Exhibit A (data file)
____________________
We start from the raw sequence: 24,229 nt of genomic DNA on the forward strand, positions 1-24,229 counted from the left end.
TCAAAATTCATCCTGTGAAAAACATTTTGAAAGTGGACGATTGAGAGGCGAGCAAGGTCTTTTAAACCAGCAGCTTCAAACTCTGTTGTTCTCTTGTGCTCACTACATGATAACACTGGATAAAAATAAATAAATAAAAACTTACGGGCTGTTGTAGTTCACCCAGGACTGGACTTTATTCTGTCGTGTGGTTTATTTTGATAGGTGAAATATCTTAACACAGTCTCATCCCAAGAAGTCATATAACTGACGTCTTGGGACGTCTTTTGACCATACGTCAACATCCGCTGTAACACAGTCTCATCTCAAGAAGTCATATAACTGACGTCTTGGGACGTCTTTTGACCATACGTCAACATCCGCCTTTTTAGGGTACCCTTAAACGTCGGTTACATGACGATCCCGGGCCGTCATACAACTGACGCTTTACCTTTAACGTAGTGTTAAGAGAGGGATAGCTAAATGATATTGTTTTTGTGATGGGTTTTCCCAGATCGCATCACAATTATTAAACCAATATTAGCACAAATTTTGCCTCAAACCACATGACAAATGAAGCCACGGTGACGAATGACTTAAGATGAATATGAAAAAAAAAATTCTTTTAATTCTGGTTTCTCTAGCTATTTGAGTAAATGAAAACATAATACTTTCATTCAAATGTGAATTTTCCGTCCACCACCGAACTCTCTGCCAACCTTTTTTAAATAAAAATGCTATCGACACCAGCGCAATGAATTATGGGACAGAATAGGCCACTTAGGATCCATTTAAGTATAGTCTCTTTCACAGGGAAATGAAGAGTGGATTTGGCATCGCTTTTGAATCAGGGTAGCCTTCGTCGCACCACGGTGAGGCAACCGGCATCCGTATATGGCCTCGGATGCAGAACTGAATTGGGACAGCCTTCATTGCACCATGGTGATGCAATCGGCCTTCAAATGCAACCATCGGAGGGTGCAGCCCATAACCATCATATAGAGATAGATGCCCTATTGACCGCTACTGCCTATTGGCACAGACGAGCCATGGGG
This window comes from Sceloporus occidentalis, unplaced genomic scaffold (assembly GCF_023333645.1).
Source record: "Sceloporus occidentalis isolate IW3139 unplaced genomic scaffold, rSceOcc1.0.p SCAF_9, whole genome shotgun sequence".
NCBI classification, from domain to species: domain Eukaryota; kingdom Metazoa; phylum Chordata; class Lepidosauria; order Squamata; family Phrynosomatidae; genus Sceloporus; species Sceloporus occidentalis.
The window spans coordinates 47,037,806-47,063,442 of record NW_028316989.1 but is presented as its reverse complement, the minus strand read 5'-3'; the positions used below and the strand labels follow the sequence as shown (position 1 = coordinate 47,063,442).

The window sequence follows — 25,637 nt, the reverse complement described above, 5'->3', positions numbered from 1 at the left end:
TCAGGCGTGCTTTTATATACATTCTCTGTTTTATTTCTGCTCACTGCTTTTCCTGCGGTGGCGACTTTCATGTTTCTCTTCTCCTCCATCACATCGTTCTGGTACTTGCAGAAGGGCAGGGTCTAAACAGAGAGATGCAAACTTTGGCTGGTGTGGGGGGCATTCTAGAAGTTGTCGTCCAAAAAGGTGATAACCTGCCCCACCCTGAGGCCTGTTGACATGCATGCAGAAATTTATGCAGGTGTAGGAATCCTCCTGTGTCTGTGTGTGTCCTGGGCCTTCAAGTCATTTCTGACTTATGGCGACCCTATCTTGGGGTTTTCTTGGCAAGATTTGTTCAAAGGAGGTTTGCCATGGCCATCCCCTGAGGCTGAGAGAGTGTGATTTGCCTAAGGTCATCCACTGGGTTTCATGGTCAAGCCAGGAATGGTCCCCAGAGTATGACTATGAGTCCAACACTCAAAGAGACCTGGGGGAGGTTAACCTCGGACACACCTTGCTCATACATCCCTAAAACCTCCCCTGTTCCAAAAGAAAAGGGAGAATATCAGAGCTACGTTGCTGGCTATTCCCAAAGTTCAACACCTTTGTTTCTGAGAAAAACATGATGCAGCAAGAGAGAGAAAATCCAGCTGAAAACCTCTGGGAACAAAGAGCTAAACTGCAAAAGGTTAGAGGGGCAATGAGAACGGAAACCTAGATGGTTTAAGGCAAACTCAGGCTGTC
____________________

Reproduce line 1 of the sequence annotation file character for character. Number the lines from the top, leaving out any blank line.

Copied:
We start from the raw sequence: 24,229 nt of genomic DNA on the forward strand, positions 1-24,229 counted from the left end.